Land North of Harker, Carlisle

Land North of Harker, Carlisle, Cumbria: Archaeological Desk-Based Assessment

Prior to the submission of a planning application for the creation of a new electrical substation on land north of Harker, Carlisle, Cumbria, Greenlane Archaeology were commissioned to carry out an archaeological desk-based assessment.

The site is located north of Carlisle, north of the village of Harker and an existing substation and former airbase. The wider area has plentiful evidence for activity in the Prehistoric and Roman period, especially within and around Carlisle itself, with substantial prehistoric remains found alongside the River Eden, while the city centre housed an important Roman fort and city. With the construction of Hadrian’s wall in the early second century AD the focus shifted northward to some extent to a new fort at Stanwix, but Carlisle remained important and continued to be occupied throughout the post-Roman period and beyond. The area was within the parish of Rockcliffe in the medieval period and initially owned by a family of that name. The nearest settlement, Harker, is not recorded until the late 16th century. In the post-medieval period map evidence shows the area to have been part of Rockcliff common and originally split into four smaller fields, with a building named ‘Moss House’ marked by the mid-19th century. The area was not heavily industrialised, although the railway passed close by and Harker had its own station. A substantial airbase was constructed to the south in the early 20th century.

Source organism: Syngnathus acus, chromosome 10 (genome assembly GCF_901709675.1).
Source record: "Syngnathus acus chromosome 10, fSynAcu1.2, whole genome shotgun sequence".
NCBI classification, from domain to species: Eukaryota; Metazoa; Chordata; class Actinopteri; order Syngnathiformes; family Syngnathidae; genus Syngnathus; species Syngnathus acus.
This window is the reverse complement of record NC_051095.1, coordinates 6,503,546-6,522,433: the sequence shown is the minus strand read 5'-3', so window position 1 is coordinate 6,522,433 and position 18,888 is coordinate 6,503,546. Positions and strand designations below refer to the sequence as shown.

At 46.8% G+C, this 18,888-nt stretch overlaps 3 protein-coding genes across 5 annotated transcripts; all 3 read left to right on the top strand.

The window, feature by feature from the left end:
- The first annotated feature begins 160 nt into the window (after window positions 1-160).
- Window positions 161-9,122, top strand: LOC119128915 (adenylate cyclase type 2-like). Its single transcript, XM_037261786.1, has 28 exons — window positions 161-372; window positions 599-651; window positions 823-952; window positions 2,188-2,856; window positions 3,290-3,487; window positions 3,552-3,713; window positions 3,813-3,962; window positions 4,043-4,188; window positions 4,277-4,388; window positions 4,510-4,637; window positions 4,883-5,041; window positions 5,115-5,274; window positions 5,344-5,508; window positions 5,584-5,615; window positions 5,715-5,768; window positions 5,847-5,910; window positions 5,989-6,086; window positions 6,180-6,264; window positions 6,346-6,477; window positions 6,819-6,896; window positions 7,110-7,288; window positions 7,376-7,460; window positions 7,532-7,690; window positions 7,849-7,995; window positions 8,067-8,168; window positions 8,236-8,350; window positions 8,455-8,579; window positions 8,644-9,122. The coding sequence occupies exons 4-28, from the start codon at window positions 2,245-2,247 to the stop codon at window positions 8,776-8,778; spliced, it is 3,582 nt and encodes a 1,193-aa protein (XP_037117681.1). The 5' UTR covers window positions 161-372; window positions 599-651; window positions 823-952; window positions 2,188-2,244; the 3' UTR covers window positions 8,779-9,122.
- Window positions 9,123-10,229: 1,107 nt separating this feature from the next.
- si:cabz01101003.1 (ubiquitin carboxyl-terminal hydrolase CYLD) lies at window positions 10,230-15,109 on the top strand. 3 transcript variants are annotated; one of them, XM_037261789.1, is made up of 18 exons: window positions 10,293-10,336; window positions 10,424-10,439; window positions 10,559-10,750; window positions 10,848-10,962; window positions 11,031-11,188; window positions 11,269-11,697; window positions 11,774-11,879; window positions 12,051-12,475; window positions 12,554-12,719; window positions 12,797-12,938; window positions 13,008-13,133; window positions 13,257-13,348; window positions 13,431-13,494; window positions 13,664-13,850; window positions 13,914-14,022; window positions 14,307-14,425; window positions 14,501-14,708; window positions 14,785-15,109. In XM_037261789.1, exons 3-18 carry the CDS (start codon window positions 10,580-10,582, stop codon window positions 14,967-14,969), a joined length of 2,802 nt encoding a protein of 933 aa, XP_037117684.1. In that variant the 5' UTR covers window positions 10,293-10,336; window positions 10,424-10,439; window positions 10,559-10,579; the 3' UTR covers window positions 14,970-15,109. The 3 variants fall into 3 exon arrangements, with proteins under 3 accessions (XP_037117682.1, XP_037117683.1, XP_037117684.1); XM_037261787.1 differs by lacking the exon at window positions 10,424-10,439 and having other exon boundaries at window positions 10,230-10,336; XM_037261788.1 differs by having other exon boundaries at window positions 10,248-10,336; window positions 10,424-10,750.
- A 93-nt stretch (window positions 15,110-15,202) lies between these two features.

A site visit revealed the area to be currently used for grazing and to have no particular constraints to further archaeological work, with the exception of two lines of overhead high-voltage cables. The known archaeological resource is quite limited but there is some potential for prehistoric activity given that the area was clearly a former wetland and there is evidently potential for post-medieval remains to be present relating to the former ‘Moss House’. Further mitigation would be best carried out via archaeological evaluation; geophysical survey is an alternative option but might be less suitable in an area of former wetland.

The full report will be made available on the Archaeology Data Service website.